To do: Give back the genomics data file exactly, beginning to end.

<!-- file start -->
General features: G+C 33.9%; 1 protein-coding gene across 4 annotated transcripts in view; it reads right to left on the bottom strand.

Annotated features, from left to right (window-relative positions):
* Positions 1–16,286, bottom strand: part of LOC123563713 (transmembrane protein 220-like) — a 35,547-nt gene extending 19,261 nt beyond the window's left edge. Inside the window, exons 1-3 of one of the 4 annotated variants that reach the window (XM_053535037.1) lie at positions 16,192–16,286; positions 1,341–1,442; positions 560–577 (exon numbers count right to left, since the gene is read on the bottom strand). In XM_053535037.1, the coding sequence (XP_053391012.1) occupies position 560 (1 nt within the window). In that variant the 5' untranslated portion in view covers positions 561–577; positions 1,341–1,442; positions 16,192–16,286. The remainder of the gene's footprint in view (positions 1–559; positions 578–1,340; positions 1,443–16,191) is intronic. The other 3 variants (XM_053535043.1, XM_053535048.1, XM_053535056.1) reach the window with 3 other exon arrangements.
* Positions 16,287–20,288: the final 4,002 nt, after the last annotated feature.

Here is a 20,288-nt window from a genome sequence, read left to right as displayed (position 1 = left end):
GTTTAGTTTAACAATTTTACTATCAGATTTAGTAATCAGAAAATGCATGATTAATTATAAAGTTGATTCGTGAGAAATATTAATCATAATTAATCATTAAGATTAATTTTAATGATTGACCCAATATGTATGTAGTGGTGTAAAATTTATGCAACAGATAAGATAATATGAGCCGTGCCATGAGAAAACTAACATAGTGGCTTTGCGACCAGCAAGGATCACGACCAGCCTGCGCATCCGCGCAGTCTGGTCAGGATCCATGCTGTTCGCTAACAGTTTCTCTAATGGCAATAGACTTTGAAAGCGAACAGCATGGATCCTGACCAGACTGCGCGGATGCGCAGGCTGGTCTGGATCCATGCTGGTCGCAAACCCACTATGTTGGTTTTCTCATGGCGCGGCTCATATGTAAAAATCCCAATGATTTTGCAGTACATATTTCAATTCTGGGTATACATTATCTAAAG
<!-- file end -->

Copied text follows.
General features: G+C 33.9%; 1 protein-coding gene across 4 annotated transcripts in view; it reads right to left on the bottom strand.

Annotated features, from left to right (window-relative positions):
* Positions 1–16,286, bottom strand: part of LOC123563713 (transmembrane protein 220-like) — a 35,547-nt gene extending 19,261 nt beyond the window's left edge. Inside the window, exons 1-3 of one of the 4 annotated variants that reach the window (XM_053535037.1) lie at positions 16,192–16,286; positions 1,341–1,442; positions 560–577 (exon numbers count right to left, since the gene is read on the bottom strand). In XM_053535037.1, the coding sequence (XP_053391012.1) occupies position 560 (1 nt within the window). In that variant the 5' untranslated portion in view covers positions 561–577; positions 1,341–1,442; positions 16,192–16,286. The remainder of the gene's footprint in view (positions 1–559; positions 578–1,340; positions 1,443–16,191) is intronic. The other 3 variants (XM_053535043.1, XM_053535048.1, XM_053535056.1) reach the window with 3 other exon arrangements.
* Positions 16,287–20,288: the final 4,002 nt, after the last annotated feature.

Here is a 20,288-nt window from a genome sequence, read left to right as displayed (position 1 = left end):
GTTTAGTTTAACAATTTTACTATCAGATTTAGTAATCAGAAAATGCATGATTAATTATAAAGTTGATTCGTGAGAAATATTAATCATAATTAATCATTAAGATTAATTTTAATGATTGACCCAATATGTATGTAGTGGTGTAAAATTTATGCAACAGATAAGATAATATGAGCCGTGCCATGAGAAAACTAACATAGTGGCTTTGCGACCAGCAAGGATCACGACCAGCCTGCGCATCCGCGCAGTCTGGTCAGGATCCATGCTGTTCGCTAACAGTTTCTCTAATGGCAATAGACTTTGAAAGCGAACAGCATGGATCCTGACCAGACTGCGCGGATGCGCAGGCTGGTCTGGATCCATGCTGGTCGCAAACCCACTATGTTGGTTTTCTCATGGCGCGGCTCATATGTAAAAATCCCAATGATTTTGCAGTACATATTTCAATTCTGGGTATACATTATCTAAAG